He looked at me smiling while taking food on his plate and asked “You did not question when I had the mic. Yet you are here talking to me in circuitous narratives telling what’s wrong with my presentation. I have a simple question for you. Do you believe in what I presented?”

“Yes, I do”, I said, “And that is the reason I am talking about the story and not the facts”.

‘I don’t care about the story”, he said, gesturing us towards an empty table. I was a little surprised again. Not because he doesn’t care, but because he offered a seat. He wanted to go ahead with this discussion. The “I don’t care” wasn’t a full stop. We walked to a table outside the hall. We wanted to sit out in the open. Although slightly sunny, the day was charming with a few birds humming away and a mild breeze brushing our faces. “I don’t care about the story because convincing people is not my job. They are here sitting in the seats they have been offered because they are presumed to come with a degree of understanding and knowledge about what’s being spoken about. An adult should not need a story. They need to look beyond the story understanding the purpose. And I served the purpose on a clean plate”, he said.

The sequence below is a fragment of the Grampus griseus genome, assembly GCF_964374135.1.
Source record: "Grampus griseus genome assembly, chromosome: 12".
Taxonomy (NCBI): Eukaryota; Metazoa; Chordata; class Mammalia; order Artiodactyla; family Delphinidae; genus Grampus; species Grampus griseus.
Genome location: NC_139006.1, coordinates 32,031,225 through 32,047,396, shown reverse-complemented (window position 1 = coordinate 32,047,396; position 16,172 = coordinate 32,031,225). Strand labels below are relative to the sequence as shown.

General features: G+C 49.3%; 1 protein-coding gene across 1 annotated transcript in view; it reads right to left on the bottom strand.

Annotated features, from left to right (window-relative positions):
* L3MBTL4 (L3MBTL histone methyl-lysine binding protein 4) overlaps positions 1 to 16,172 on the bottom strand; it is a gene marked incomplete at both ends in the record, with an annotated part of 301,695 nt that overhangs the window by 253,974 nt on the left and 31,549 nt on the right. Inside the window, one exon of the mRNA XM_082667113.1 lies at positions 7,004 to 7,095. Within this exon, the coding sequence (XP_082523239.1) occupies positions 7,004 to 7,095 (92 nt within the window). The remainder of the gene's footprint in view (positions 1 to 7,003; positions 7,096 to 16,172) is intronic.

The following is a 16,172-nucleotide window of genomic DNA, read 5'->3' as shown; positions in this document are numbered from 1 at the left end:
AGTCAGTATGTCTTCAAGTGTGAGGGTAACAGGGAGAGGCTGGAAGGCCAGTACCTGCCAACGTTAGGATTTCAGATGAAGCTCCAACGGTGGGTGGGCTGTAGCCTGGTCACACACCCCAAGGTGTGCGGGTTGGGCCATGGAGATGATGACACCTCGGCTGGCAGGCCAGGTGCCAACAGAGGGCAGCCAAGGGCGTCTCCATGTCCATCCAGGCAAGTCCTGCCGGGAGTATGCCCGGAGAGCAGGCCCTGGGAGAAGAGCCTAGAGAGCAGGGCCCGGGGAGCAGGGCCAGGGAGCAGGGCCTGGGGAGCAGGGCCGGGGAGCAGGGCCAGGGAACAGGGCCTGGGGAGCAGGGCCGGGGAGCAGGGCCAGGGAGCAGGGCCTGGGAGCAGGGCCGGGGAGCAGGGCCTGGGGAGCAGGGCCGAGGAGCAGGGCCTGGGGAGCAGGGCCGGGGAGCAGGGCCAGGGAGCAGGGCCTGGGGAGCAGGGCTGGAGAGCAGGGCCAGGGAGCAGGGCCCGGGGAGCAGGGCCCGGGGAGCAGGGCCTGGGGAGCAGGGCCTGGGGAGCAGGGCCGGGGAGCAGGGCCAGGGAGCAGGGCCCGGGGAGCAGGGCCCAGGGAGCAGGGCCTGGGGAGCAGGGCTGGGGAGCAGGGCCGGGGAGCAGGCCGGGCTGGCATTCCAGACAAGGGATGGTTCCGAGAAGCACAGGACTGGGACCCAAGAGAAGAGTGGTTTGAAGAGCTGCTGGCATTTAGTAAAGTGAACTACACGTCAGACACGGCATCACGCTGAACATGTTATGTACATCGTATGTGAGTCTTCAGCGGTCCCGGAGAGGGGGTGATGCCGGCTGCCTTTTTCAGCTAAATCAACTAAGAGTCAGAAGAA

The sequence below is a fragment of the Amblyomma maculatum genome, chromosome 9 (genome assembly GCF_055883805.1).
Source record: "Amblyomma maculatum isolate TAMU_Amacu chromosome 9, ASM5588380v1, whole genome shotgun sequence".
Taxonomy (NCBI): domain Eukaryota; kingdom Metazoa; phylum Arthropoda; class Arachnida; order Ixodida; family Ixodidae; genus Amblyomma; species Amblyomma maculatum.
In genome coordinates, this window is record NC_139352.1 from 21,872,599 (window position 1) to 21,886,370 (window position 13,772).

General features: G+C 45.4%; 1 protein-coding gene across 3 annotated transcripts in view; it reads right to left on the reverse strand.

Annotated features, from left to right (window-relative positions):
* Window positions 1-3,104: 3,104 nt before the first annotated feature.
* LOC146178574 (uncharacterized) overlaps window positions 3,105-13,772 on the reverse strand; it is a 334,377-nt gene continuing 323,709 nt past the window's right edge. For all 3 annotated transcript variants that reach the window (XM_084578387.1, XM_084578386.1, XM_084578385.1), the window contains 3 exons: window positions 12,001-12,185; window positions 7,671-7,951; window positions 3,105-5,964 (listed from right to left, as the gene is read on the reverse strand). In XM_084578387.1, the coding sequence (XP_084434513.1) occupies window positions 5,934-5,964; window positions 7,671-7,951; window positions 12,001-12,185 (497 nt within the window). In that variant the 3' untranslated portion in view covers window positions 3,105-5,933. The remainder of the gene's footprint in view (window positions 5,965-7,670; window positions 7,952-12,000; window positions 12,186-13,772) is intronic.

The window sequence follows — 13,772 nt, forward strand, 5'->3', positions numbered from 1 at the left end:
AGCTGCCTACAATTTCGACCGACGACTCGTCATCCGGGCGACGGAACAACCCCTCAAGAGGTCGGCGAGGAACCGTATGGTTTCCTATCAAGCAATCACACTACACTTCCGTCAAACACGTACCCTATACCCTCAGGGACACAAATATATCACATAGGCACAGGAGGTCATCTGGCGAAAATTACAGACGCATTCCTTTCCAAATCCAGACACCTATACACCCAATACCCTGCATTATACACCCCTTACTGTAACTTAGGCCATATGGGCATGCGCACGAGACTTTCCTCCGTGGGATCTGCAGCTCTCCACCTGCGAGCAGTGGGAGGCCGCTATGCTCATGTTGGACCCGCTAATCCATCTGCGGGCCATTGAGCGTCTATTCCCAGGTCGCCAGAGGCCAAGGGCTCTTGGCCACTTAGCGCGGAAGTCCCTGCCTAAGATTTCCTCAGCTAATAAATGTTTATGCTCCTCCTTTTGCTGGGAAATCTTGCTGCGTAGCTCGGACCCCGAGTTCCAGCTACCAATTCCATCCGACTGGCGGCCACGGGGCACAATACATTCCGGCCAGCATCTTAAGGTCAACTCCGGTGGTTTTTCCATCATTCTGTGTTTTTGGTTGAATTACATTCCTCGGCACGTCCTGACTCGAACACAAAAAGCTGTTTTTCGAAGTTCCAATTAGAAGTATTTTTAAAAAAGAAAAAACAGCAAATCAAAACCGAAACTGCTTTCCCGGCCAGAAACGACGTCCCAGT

“Don’t you think you wouldn’t have had the need to present what you did if people understood why they are doing what they are doing?”, I asked.

“We both can agree on the fact that most people are bad at the jobs they do”, he quipped.